3. Complacency: The baling wire, chewing gum and duct tape improvements of the temporary patchwork repair creates a false sense of accomplishment. The improvements feel good, the data improves, markets rally. This leads to a sense of complacency amongst all parties (Government, private sector, banks, consumers, etc.)
4. Repeat: With few of the structural problems fixed, the excess liquidity eventually flows to the same sources of the original crisis, setting the stage for the next crisis .
Bringing us up to date, the US appears to be deep in the Complacency stage. Things have noticeably improved, but the structural problems underneath remain.I agree with his assessment. The chart below of a ten year history of the ratio of SPY (stocks) to TLT (long Treasury bonds) as a measure of the risk-on/risk-off tells me that this risk-on rally has further upside potential as risk appetites are only normalizing.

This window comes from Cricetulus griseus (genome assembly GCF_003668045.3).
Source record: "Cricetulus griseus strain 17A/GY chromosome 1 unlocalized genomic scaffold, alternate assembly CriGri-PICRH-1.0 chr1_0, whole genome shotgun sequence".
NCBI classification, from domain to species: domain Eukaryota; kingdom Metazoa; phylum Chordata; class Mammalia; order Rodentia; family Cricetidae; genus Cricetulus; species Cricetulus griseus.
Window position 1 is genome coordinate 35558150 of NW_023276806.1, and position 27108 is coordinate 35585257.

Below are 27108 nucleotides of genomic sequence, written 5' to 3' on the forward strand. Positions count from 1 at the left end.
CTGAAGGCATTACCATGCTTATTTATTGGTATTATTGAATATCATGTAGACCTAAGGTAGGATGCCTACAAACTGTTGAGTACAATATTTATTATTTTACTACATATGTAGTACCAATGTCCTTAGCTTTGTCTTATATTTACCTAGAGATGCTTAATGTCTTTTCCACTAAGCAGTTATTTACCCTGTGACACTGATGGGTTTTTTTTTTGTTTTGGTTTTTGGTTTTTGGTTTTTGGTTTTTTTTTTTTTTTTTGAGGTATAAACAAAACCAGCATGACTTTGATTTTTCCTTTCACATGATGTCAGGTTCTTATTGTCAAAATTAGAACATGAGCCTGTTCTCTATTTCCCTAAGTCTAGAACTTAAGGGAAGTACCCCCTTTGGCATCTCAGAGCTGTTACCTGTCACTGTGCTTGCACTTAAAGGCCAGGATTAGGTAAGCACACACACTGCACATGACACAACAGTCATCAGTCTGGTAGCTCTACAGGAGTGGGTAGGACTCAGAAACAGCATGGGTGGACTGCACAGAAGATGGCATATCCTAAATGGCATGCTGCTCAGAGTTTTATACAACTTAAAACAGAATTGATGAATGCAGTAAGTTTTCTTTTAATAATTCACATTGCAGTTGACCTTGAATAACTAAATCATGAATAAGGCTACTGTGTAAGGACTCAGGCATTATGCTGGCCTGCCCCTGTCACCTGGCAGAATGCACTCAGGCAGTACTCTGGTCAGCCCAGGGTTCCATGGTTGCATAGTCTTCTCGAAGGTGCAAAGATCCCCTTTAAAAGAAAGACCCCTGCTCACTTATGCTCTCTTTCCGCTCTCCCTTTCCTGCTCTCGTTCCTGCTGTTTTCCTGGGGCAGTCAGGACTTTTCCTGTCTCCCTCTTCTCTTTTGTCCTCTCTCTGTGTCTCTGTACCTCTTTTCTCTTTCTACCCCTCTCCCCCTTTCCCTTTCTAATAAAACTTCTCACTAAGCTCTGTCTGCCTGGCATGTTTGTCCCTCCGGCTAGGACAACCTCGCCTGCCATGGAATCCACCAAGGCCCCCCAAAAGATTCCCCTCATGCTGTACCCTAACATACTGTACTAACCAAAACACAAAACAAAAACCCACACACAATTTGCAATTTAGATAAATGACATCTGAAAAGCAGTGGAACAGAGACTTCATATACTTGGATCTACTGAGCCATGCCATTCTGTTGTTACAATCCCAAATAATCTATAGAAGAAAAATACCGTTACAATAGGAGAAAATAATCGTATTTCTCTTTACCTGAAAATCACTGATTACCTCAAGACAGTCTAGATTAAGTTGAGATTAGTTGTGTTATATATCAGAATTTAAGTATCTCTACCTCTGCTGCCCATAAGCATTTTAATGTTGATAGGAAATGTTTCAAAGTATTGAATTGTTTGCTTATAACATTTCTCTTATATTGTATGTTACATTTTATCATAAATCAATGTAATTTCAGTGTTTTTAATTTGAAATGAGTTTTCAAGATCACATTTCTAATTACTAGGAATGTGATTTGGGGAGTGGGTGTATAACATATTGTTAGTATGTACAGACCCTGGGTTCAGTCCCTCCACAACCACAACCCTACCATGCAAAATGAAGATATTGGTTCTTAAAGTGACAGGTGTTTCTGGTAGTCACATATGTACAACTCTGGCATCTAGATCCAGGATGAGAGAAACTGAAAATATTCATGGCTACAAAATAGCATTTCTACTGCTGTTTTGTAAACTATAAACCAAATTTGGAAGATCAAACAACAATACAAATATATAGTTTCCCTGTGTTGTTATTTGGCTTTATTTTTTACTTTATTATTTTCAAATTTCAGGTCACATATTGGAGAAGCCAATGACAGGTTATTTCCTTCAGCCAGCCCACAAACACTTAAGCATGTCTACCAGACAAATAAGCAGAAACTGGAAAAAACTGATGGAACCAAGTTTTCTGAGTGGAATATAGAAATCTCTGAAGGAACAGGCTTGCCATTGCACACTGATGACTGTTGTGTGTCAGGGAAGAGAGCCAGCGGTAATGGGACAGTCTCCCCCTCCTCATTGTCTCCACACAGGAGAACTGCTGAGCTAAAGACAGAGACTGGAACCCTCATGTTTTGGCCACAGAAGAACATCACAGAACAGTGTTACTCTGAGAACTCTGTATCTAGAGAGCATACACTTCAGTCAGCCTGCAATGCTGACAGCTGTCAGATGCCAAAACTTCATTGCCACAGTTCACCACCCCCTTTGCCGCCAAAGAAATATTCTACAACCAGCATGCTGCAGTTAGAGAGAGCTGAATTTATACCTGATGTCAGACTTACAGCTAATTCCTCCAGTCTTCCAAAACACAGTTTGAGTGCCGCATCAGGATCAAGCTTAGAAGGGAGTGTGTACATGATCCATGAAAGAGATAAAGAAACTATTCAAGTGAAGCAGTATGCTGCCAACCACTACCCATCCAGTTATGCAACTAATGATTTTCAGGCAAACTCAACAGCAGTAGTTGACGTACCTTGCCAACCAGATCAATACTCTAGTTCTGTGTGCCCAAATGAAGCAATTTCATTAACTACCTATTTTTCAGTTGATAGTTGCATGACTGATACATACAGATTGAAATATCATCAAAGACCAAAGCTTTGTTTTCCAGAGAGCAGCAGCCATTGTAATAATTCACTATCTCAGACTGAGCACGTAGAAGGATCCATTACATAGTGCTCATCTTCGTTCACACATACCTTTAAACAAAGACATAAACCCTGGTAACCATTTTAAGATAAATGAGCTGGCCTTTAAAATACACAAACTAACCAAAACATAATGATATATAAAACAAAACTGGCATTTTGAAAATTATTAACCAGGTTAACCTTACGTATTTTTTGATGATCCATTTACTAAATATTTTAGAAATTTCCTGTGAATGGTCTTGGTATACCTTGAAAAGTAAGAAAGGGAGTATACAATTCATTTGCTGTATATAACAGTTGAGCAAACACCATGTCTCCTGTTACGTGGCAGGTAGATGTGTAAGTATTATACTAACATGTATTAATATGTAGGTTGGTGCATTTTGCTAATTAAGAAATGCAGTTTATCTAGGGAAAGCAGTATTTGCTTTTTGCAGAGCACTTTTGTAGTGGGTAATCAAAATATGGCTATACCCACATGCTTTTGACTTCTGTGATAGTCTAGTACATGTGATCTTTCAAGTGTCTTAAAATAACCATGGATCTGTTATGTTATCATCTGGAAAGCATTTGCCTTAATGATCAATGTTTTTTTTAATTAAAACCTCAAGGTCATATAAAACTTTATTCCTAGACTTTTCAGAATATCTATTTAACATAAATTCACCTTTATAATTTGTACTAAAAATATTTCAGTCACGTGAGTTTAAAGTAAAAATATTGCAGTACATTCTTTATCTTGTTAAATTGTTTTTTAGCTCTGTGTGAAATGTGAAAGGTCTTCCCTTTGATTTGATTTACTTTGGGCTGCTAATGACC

In Europe, we seem to be late in the Response phase, awaiting the early Improvement part of the cycle to kick in.
The Ritholz wild-eyed guess scenario, which he wrote on February 21, 2012 before the brief market downdraft, is sounding more and more plausible:
If the past is prologue (and that cannot be relied upon), we could see a scenario something like this (Note: Wild ass guessing to follow). Markets kiss 13,000, pullback and consolidate. But they are not overbought sufficiently for anything more serious than a modest retracement, and so they continue higher for several months, until the % of stocks over 200 day MA is near 90% (they are at 75% today). That takes us somewhere between March and June. The next sell off begins, lopping 25% or so off of the SPX. The Federal Reserve waits until after the November election to introduce QE3, and the cycle starts anew.
My inner investor remain bullish, but he is a nervous bull. My inner trader tells me not to worry. These issues with the American economy and consumer are 3Q or 4Q problems. So let's party on, but keep an eye out for the exit.
Cam Hui is a portfolio manager at Qwest Investment Fund Management Ltd. ("Qwest"). This article is prepared by Mr. Hui as an outside business activity. As such, Qwest does not review or approve materials presented herein. The opinions and any recommendations expressed in this blog are those of the author and do not reflect the opinions or recommendations of Qwest.